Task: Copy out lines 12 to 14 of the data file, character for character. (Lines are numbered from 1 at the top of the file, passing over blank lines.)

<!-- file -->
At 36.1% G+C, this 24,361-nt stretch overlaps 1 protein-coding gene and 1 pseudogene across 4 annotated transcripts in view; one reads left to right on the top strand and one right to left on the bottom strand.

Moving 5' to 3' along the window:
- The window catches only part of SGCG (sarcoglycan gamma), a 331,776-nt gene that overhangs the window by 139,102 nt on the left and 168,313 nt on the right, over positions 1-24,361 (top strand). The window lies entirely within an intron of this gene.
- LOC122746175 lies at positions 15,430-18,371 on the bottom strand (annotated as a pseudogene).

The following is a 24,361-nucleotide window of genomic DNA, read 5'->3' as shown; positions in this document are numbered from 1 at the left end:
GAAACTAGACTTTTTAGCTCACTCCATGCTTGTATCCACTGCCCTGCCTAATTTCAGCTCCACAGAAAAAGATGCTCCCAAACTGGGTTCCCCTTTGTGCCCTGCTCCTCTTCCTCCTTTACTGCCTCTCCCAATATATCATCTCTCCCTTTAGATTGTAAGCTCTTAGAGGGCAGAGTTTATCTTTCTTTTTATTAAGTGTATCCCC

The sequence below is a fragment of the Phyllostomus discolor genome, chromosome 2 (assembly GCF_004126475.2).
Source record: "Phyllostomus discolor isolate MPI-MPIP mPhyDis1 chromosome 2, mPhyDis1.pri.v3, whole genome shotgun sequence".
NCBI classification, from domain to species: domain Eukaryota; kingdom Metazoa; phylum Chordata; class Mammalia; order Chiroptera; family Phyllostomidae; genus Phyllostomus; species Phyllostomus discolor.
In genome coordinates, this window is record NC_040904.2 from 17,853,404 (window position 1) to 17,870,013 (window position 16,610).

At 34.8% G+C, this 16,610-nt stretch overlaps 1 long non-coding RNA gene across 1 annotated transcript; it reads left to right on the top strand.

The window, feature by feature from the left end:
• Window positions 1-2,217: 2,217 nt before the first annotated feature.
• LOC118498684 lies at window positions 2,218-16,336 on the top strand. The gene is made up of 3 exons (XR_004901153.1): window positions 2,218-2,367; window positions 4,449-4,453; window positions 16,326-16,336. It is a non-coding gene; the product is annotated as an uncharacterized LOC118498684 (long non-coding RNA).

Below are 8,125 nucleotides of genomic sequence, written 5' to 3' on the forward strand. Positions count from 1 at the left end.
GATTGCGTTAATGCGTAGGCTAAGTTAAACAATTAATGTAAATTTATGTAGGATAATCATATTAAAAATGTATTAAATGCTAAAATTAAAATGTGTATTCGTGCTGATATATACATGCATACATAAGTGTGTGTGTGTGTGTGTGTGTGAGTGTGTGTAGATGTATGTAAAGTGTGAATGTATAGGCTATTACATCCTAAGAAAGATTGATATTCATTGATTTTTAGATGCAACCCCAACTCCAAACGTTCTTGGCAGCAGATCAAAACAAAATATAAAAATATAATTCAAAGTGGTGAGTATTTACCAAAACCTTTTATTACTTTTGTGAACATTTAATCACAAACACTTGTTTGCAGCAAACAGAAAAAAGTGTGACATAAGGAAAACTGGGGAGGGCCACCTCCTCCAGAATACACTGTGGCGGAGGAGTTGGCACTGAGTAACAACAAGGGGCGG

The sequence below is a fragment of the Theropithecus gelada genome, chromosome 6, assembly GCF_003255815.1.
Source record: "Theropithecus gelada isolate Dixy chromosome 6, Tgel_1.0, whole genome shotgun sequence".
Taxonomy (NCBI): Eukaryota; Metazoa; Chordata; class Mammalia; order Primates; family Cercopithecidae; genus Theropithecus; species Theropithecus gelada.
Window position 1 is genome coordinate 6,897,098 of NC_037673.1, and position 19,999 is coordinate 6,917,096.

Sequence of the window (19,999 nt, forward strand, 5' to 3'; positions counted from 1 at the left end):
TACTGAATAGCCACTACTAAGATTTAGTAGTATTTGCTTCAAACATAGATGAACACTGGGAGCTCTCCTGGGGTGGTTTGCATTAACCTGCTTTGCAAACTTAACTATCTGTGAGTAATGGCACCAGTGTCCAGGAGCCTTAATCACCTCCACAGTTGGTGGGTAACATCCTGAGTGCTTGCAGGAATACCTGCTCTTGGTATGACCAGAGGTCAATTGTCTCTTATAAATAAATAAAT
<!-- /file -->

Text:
The window, feature by feature from the left end:
• Window positions 1-2,217: 2,217 nt before the first annotated feature.
• LOC118498684 lies at window positions 2,218-16,336 on the top strand. The gene is made up of 3 exons (XR_004901153.1): window positions 2,218-2,367; window positions 4,449-4,453; window positions 16,326-16,336. It is a non-coding gene; the product is annotated as an uncharacterized LOC118498684 (long non-coding RNA).